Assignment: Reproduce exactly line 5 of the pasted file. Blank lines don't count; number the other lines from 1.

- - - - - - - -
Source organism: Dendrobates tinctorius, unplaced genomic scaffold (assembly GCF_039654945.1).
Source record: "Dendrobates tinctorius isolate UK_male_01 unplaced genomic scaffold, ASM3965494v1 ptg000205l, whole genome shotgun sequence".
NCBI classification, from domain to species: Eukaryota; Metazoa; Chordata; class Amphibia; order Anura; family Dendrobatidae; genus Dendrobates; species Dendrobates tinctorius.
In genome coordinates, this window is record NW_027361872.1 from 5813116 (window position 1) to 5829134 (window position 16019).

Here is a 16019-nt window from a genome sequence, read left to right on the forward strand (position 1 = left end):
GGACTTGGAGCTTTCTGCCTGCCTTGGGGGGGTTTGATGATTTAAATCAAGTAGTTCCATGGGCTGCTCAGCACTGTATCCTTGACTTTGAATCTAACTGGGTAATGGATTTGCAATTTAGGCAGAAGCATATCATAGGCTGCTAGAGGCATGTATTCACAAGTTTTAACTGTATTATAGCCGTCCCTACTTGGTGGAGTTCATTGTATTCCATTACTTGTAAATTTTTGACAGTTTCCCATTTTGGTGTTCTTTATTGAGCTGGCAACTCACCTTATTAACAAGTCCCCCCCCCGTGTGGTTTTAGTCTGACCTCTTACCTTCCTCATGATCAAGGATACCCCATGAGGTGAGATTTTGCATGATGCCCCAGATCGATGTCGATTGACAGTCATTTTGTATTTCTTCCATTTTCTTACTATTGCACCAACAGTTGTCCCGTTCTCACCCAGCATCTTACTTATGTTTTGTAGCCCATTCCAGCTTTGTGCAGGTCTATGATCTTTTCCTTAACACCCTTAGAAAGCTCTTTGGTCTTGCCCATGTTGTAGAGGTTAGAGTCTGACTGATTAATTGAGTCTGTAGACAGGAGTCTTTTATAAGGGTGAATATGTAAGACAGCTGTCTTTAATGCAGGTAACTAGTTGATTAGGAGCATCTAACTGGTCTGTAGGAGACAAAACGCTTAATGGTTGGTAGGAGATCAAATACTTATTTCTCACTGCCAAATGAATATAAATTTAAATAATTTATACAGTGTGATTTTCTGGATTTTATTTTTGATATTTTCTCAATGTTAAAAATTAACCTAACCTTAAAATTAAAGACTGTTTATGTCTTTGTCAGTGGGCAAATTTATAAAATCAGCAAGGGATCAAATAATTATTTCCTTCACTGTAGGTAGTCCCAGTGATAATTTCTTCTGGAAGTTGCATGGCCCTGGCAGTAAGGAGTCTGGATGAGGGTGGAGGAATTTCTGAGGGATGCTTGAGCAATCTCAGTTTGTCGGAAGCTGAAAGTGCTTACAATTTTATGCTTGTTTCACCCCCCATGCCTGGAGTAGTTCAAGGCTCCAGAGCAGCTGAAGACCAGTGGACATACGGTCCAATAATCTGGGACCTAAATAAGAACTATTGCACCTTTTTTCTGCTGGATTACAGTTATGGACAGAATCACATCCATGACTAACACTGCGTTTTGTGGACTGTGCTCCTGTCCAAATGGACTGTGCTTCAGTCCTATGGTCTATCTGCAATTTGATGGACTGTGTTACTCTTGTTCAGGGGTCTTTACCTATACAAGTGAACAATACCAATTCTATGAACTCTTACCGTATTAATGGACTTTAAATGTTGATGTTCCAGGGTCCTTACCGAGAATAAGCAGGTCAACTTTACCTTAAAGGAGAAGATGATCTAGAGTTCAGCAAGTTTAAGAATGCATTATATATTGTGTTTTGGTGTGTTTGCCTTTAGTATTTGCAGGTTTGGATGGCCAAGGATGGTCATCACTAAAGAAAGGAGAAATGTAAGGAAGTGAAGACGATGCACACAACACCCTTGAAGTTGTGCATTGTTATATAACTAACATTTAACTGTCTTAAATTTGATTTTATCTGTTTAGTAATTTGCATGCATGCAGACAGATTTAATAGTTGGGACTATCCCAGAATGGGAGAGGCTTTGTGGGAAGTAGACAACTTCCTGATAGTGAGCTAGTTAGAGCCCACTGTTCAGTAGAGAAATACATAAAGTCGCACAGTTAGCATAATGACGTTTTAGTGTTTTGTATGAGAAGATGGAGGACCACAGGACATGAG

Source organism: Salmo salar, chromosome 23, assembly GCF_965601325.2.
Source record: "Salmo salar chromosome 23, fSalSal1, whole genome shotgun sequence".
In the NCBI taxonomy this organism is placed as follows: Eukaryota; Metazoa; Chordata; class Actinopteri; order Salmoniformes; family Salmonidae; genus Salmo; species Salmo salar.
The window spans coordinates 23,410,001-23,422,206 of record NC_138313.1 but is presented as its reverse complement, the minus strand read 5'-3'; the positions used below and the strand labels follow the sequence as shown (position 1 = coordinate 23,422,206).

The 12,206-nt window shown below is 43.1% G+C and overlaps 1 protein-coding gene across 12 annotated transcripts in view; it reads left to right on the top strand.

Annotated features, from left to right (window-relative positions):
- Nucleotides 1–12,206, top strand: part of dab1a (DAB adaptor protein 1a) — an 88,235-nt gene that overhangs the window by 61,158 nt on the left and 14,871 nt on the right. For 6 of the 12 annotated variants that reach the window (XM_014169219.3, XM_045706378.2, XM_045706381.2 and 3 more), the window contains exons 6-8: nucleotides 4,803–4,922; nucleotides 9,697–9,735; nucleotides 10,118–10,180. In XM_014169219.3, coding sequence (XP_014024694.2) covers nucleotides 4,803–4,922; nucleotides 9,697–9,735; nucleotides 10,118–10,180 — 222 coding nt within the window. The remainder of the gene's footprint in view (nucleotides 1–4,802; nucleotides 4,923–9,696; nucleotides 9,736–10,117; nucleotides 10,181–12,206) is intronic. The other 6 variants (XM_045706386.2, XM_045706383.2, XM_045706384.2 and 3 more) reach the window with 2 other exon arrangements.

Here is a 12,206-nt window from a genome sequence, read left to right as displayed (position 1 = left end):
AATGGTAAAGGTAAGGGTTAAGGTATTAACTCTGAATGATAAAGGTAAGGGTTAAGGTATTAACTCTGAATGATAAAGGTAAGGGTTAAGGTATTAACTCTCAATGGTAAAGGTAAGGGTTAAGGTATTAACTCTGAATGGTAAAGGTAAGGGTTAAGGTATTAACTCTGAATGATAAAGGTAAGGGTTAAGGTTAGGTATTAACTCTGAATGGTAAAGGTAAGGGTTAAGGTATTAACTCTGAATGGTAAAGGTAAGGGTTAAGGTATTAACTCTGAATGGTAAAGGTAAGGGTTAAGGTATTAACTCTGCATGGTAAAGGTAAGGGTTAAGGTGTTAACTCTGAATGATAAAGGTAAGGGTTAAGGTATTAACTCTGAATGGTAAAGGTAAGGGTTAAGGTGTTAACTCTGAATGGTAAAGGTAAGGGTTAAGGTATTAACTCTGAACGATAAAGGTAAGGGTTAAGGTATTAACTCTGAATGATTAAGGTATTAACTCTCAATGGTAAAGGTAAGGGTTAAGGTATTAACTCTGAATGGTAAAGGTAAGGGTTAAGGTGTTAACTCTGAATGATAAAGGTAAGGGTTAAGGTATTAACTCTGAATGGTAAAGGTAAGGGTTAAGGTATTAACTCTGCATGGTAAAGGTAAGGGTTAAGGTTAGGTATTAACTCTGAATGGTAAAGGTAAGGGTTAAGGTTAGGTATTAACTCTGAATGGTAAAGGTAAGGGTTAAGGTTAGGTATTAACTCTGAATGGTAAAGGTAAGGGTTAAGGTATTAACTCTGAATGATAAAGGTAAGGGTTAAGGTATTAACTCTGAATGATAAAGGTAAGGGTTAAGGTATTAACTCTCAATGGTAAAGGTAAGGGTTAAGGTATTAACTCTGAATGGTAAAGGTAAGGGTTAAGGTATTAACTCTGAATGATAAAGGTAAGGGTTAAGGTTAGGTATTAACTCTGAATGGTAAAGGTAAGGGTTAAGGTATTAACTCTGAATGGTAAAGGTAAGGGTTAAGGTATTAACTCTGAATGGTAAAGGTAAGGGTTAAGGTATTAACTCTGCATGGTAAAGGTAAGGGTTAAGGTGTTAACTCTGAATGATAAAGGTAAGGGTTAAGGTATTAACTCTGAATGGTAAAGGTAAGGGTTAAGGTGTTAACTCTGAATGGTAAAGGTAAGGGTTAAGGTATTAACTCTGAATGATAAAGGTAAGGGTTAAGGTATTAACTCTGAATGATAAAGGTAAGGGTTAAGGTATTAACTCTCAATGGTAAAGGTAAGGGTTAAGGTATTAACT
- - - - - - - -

Here is a 16019-nt window from a genome sequence, read left to right on the forward strand (position 1 = left end):